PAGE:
Anyway, enough of the schmaltzy stuff, let’s get to the Father’s Day present.

The Defensive Specialist was given a card filled with sentimental words about what a great dad he is. At the end of the card there was a joke about receiving a Bunnings voucher as a gift and then, more importantly confirmation that the Defensive Specialist had been gifted a season ticket to the Sydney Blue Sox. Unfortunately, the season ticket had not arrived in time to be placed inside the card, which could have ruined the entire day until Mrs the Defensive Specialist made blueberry pancakes for breakfast.

Being a season ticket holder may cause a spot of bother because the Defensive Specialist was fairly confident that he was on the shortlist to be Sydney’s number 1 ticket holder for the inaugural season, which would likely entail receiving free tickets. If that does in fact come off, the Defensive Specialist may have to use his season ticket as an opportunity for fans to hang out with him at games and who could think of anything better than that? – A date with the Defensive Specialist!

So what do you get for your 160 bones?
-       Premium seating
-       A personal lifetime Sydney Blue Sox membership number
-       Discounts on Blue Sox membership
-       A weekly newsletter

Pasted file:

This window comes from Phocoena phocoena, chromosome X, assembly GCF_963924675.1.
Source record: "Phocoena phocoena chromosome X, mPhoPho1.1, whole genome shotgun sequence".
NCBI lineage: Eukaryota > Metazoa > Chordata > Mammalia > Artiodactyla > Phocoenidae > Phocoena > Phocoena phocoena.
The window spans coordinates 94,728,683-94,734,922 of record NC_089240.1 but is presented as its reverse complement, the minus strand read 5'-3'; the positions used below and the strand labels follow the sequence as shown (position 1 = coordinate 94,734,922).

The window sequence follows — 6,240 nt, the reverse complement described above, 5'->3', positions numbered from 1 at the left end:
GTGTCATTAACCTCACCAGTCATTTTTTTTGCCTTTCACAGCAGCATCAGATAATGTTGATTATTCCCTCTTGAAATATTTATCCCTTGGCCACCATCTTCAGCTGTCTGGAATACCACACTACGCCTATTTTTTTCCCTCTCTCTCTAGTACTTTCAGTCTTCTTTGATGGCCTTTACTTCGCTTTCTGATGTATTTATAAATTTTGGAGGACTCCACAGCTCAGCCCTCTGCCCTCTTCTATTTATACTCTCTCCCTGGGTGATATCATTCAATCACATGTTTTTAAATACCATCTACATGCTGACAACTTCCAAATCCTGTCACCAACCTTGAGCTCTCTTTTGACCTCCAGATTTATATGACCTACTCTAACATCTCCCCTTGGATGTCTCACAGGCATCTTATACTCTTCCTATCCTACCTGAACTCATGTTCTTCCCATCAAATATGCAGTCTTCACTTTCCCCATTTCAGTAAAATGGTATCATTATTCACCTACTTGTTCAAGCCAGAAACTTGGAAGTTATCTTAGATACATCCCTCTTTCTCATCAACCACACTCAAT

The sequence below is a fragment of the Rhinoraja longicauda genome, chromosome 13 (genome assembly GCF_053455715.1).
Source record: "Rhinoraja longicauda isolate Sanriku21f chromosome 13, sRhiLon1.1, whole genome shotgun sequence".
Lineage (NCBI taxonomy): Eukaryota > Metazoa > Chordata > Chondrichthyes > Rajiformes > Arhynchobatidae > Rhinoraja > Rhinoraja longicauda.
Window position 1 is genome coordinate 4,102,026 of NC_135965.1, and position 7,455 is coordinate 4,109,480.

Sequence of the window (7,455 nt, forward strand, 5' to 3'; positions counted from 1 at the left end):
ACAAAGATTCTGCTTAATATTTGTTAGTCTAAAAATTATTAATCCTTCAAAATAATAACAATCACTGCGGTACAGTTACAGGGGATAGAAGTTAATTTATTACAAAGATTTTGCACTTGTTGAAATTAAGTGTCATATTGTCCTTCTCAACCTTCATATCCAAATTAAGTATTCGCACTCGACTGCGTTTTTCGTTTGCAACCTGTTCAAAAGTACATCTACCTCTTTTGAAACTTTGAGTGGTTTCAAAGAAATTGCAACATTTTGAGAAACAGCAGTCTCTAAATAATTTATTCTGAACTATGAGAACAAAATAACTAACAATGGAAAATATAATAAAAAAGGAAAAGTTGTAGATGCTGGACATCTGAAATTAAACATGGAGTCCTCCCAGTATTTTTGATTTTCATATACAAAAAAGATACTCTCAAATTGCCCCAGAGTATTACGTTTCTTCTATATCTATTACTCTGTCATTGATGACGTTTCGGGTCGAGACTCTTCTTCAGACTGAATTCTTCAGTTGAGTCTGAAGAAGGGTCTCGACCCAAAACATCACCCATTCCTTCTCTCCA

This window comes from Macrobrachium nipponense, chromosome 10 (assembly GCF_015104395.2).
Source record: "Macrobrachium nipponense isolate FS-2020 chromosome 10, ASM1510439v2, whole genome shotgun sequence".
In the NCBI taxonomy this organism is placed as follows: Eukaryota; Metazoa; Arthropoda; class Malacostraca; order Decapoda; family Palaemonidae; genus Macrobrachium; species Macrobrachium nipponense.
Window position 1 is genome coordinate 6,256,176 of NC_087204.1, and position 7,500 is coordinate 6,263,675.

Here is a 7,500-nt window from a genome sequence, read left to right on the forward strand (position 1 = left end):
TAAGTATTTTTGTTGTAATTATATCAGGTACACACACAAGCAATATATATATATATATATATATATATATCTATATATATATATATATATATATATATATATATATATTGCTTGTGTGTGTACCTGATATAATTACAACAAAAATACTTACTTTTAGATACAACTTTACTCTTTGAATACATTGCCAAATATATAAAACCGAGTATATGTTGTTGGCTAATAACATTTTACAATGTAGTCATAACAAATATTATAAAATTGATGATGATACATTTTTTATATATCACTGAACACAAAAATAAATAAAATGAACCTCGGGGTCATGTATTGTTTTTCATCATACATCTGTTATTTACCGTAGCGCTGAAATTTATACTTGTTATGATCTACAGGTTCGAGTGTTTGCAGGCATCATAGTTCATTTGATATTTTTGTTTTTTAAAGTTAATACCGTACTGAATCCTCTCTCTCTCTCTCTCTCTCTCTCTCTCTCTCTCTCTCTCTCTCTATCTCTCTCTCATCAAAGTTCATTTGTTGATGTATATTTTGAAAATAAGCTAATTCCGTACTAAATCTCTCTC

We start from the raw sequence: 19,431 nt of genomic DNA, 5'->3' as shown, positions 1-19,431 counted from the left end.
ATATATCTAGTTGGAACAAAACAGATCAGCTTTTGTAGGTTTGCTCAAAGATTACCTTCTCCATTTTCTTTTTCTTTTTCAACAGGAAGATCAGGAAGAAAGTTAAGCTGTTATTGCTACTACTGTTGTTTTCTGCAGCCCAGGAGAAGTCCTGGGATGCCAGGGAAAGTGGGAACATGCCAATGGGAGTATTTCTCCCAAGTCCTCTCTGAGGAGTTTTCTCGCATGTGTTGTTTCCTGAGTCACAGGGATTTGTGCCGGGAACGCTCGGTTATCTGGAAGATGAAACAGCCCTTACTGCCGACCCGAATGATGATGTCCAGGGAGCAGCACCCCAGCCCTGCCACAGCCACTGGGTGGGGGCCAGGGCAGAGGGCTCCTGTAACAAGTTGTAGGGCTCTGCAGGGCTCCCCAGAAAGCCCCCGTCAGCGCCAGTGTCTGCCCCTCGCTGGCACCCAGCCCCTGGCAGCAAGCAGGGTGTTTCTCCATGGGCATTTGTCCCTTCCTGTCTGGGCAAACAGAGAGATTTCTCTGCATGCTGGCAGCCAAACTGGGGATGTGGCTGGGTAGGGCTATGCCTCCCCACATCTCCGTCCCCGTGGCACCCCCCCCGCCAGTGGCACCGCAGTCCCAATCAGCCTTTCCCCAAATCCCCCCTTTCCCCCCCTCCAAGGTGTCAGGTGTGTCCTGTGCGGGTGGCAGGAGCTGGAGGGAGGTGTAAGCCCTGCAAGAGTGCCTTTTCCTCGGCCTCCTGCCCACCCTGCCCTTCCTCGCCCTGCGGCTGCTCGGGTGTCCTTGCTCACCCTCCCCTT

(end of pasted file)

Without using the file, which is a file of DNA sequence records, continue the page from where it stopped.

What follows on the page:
-       Priority access to purchase tickets to ABL playoffs

Surely they could have thrown some pale blue hosiery in there to beef it up a little? The personal lifetime Sydney Blue Sox membership number could be the weakest ‘benefit’ ever offered in sports (this isn’t just a Sydney thing, all teams seem to be offering up your chance to have your own membership number). This is like Medicare congratulating you when you receive your Medicare number. “Well done, you’ve got that number for the remainder or your living days!”

Despite the cheap dig at the weak giveaways and the disappointment over the lack of complimentary powder blue socks, the Defensive Specialist feels good to be supporting Australian baseball and can’t wait for the season opener.

Moving on from Father’s Day, the Defensive Specialist wanted to talk money. Specifically player payments in the ABL. The Defensive Specialist has had numerous reader inquiries regarding how players will be remunerated over the course of the ABL season. This was all made clearer to the Defensive Specialist recently when he stumbled across a player contract issued by the Perth Heat.

Before the Defensive Specialist launches into the figures, it would be prudent to warn readers to brace themselves for the shock they are about to receive. These boys are most certainly NOT playing for the big bucks!

The Defensive Specialist isn’t sure if all clubs are under the same payment structure but the gist of the Heat system is that the higher the level you play, the more dough you make. Payments are broken down into a payment based on series participation and by appearances (which the Defensive Specialist assumes is appearances at sponsorship or promotional events). The table below lays out the payment structure.